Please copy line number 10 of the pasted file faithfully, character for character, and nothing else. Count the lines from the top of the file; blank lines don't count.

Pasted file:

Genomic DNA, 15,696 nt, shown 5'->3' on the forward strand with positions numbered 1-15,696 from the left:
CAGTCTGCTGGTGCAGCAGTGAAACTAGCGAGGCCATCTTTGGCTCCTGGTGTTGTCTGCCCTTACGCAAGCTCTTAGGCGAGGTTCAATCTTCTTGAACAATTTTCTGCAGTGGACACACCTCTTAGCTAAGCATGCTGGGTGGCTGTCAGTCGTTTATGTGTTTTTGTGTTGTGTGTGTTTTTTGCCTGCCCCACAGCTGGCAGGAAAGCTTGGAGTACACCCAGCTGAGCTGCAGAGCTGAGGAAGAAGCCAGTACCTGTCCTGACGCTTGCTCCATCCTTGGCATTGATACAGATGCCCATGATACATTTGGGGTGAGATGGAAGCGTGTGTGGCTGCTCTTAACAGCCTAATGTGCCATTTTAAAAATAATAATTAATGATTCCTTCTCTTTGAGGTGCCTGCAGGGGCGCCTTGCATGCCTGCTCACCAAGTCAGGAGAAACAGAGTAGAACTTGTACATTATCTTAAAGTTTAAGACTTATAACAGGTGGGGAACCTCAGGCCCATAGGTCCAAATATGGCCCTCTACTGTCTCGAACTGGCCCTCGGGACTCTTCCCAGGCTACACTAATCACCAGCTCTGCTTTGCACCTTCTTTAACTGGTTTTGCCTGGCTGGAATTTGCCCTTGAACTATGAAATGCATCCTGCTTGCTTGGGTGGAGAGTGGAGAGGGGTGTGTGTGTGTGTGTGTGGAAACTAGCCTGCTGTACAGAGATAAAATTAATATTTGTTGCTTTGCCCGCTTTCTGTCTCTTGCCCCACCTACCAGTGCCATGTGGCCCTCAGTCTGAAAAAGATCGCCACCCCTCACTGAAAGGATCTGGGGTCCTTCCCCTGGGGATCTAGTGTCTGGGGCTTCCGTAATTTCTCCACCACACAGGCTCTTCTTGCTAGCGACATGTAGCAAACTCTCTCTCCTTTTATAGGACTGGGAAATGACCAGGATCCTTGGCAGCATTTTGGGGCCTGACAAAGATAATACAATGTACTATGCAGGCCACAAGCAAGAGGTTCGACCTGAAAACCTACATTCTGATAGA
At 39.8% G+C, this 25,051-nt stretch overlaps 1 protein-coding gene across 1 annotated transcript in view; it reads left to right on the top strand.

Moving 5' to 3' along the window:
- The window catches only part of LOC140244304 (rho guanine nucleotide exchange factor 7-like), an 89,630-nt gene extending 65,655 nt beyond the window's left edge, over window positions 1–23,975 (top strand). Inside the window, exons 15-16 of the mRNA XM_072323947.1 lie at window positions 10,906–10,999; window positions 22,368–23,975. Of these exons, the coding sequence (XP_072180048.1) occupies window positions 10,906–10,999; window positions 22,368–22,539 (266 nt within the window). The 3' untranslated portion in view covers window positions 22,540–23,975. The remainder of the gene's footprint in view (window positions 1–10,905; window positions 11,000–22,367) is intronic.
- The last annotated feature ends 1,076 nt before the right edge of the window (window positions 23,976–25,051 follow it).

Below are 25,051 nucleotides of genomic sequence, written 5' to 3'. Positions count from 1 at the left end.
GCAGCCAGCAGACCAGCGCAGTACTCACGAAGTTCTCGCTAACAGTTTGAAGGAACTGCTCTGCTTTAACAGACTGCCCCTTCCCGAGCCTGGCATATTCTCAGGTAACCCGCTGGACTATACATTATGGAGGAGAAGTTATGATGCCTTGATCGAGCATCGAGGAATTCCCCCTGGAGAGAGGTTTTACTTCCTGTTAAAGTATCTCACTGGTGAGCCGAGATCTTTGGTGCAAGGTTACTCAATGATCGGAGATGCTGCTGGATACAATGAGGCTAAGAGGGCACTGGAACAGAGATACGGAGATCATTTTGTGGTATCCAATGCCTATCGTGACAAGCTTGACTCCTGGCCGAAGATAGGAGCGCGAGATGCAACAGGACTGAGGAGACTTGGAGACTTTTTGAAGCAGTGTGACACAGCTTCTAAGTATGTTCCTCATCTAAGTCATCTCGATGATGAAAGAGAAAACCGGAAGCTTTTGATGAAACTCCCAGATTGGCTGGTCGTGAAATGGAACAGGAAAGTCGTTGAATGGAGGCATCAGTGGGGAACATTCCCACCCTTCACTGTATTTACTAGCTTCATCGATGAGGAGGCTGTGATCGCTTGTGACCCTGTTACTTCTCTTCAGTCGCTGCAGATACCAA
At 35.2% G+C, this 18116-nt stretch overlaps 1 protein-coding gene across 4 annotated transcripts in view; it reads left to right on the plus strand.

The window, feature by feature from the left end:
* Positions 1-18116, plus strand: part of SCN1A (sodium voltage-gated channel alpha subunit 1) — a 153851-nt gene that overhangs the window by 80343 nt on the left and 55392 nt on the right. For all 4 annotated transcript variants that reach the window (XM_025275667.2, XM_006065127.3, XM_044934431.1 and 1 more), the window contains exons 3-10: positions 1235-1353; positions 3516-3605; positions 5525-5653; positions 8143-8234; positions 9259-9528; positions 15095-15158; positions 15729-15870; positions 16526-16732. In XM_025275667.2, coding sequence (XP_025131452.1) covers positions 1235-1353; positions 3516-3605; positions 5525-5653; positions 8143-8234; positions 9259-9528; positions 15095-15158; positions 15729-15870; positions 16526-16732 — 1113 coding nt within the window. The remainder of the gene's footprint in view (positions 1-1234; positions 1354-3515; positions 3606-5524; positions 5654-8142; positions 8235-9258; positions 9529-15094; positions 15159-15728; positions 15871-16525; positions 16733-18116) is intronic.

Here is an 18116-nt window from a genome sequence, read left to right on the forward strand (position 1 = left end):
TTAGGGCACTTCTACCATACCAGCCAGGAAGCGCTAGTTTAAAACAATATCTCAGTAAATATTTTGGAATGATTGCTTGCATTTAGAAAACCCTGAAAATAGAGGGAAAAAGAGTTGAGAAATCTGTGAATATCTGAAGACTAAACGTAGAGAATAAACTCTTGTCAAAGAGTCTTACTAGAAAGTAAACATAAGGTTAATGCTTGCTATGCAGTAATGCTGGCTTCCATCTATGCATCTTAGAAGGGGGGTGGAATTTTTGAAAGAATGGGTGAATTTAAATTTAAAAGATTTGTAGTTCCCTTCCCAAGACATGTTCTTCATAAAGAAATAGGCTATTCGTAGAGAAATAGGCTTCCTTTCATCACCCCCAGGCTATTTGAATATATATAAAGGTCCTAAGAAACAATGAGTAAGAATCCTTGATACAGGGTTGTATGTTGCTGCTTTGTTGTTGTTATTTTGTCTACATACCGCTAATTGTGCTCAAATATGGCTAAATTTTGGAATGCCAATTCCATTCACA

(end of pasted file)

The window, feature by feature from the left end: